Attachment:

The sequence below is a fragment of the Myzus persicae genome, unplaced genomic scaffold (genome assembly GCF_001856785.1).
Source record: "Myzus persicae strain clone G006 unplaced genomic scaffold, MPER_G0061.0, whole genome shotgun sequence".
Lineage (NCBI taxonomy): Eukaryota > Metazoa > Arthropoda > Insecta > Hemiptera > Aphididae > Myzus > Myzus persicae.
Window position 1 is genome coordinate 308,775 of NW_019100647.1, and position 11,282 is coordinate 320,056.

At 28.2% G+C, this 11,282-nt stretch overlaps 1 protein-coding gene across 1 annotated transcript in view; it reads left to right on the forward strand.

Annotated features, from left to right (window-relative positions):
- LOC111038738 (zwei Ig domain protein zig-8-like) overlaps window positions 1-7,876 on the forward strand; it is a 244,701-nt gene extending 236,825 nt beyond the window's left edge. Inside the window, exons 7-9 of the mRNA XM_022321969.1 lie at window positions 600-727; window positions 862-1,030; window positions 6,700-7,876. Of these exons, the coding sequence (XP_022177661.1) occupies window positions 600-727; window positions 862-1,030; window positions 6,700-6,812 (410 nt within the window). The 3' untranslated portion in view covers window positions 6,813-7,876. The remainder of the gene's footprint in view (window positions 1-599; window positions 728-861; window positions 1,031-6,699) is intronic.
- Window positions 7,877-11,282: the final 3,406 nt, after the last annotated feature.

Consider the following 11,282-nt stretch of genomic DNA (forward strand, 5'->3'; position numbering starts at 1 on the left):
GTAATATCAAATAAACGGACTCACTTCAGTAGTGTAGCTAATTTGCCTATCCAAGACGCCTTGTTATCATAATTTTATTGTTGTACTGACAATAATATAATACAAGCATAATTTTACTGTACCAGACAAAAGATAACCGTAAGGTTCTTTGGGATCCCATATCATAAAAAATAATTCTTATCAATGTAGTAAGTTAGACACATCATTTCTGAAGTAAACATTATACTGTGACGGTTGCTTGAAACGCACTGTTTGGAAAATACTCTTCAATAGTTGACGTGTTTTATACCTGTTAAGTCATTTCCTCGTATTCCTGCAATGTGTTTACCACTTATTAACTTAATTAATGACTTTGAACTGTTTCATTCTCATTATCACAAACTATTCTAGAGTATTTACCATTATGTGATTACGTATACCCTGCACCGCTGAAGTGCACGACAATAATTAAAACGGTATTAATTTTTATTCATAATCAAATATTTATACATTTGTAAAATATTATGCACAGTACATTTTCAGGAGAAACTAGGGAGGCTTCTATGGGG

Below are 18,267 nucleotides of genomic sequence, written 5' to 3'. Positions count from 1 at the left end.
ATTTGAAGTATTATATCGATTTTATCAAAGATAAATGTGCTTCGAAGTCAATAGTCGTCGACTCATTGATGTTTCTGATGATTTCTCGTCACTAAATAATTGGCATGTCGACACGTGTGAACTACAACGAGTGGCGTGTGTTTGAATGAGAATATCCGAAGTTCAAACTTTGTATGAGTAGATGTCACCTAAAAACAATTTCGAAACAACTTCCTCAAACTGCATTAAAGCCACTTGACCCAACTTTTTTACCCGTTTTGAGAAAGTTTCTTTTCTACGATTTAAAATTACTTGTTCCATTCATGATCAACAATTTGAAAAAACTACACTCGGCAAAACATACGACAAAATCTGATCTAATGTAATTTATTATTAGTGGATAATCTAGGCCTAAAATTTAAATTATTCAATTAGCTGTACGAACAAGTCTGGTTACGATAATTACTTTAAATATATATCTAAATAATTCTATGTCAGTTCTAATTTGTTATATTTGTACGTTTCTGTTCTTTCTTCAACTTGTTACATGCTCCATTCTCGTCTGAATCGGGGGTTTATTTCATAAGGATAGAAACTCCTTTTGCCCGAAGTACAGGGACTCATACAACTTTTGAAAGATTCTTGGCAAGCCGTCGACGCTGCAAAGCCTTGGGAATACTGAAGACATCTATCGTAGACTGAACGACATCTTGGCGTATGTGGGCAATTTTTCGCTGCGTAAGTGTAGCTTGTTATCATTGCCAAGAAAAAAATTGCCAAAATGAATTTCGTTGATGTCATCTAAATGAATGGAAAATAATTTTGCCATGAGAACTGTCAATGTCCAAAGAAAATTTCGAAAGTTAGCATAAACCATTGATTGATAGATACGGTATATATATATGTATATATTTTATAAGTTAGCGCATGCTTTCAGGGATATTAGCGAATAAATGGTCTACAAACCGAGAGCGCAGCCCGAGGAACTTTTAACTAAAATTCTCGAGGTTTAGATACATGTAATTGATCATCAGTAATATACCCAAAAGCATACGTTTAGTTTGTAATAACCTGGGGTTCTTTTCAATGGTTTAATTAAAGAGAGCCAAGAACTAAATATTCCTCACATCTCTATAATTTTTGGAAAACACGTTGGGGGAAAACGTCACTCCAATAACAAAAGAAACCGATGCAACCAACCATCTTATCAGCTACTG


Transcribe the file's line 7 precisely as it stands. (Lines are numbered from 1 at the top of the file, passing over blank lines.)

- LOC111038738 (zwei Ig domain protein zig-8-like) overlaps window positions 1-7,876 on the forward strand; it is a 244,701-nt gene extending 236,825 nt beyond the window's left edge. Inside the window, exons 7-9 of the mRNA XM_022321969.1 lie at window positions 600-727; window positions 862-1,030; window positions 6,700-7,876. Of these exons, the coding sequence (XP_022177661.1) occupies window positions 600-727; window positions 862-1,030; window positions 6,700-6,812 (410 nt within the window). The 3' untranslated portion in view covers window positions 6,813-7,876. The remainder of the gene's footprint in view (window positions 1-599; window positions 728-861; window positions 1,031-6,699) is intronic.